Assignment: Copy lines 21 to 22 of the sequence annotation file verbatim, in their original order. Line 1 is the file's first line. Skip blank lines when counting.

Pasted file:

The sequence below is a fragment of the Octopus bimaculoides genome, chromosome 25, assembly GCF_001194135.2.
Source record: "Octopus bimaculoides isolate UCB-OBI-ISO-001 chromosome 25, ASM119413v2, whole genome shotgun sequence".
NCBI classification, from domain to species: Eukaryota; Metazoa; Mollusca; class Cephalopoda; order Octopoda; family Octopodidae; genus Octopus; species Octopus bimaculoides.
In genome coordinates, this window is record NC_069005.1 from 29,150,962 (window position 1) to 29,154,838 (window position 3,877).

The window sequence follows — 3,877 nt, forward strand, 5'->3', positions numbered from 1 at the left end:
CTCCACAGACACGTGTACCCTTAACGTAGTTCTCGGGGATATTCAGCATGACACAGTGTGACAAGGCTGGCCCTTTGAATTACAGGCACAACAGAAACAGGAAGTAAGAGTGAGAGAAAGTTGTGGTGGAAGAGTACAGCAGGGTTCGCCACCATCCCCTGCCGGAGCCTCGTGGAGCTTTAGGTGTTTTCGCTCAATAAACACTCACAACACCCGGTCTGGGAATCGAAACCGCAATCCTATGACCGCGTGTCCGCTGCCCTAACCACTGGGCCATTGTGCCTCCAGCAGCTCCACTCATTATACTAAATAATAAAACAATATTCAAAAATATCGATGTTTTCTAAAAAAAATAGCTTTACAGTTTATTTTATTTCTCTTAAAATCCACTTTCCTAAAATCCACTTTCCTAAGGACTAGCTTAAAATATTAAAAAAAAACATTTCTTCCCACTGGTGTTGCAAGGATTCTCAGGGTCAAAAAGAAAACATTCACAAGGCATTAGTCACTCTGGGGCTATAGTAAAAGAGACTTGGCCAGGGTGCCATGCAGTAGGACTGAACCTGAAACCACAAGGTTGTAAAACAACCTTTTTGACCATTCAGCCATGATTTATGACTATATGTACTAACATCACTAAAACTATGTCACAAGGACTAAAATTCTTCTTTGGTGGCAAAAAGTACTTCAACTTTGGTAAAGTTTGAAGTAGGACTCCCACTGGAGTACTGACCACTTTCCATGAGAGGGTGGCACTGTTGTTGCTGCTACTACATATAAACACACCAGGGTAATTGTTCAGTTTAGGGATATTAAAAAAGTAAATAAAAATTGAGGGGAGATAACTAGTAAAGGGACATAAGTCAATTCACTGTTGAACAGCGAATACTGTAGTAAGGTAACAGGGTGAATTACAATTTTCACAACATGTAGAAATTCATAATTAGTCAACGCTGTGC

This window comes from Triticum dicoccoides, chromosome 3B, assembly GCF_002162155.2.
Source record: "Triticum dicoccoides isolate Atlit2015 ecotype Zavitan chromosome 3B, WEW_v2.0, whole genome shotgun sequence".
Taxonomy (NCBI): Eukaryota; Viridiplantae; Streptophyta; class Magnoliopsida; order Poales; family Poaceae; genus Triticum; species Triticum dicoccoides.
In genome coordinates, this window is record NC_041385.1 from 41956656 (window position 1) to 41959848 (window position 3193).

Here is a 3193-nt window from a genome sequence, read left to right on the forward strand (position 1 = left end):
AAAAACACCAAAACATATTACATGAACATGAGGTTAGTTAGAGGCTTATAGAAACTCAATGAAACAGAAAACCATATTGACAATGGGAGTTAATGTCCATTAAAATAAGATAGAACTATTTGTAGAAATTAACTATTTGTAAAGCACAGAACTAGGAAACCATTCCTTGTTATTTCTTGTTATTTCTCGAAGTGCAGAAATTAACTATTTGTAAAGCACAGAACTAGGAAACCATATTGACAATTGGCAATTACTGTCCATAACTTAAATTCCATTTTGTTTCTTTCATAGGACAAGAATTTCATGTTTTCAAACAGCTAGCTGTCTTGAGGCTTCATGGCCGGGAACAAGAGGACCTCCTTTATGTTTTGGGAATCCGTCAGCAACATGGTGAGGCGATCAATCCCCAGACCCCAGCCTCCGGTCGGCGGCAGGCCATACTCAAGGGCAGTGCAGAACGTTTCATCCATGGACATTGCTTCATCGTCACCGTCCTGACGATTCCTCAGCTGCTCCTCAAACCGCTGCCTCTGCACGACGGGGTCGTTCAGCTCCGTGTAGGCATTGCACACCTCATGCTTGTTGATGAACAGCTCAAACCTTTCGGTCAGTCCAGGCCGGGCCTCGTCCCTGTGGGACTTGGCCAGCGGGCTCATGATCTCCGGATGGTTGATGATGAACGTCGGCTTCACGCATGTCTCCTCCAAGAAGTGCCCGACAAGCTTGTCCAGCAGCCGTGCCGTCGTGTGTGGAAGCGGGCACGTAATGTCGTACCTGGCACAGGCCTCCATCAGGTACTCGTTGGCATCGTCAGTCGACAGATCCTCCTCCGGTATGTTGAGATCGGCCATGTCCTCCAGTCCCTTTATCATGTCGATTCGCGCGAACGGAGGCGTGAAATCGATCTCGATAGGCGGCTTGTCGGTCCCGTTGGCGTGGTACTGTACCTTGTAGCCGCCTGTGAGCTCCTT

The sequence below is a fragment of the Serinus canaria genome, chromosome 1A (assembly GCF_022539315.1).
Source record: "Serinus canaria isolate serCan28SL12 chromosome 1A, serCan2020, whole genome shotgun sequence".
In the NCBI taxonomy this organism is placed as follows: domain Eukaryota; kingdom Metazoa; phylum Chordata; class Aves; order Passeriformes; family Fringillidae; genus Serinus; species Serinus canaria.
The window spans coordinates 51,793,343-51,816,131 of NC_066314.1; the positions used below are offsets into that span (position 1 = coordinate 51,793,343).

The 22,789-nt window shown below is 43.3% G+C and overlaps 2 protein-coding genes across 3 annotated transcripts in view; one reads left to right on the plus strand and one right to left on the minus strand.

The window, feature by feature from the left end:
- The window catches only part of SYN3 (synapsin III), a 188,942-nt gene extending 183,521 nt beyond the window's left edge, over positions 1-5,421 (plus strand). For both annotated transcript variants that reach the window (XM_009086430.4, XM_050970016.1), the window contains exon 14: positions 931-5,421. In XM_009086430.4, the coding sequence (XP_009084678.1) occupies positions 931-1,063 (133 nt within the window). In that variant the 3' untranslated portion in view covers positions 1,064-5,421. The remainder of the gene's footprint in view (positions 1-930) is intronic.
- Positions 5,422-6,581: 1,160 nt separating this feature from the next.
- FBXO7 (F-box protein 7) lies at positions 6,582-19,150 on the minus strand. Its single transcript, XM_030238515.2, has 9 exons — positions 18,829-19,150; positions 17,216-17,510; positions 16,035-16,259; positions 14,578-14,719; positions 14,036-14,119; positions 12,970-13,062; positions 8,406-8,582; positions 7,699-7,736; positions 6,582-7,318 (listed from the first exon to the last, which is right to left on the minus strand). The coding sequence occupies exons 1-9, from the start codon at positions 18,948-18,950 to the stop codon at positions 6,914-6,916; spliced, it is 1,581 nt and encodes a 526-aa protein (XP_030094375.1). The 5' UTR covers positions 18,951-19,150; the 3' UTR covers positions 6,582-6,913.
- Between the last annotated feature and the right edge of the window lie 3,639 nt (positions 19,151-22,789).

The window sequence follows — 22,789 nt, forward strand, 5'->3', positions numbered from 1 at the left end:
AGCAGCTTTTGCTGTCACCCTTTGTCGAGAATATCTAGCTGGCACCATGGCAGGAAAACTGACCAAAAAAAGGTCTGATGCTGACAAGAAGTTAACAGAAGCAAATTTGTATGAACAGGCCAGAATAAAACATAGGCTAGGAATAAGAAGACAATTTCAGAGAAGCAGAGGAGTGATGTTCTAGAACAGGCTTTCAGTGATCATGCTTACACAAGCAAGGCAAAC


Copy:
- FBXO7 (F-box protein 7) lies at positions 6,582-19,150 on the minus strand. Its single transcript, XM_030238515.2, has 9 exons — positions 18,829-19,150; positions 17,216-17,510; positions 16,035-16,259; positions 14,578-14,719; positions 14,036-14,119; positions 12,970-13,062; positions 8,406-8,582; positions 7,699-7,736; positions 6,582-7,318 (listed from the first exon to the last, which is right to left on the minus strand). The coding sequence occupies exons 1-9, from the start codon at positions 18,948-18,950 to the stop codon at positions 6,914-6,916; spliced, it is 1,581 nt and encodes a 526-aa protein (XP_030094375.1). The 5' UTR covers positions 18,951-19,150; the 3' UTR covers positions 6,582-6,913.
- Between the last annotated feature and the right edge of the window lie 3,639 nt (positions 19,151-22,789).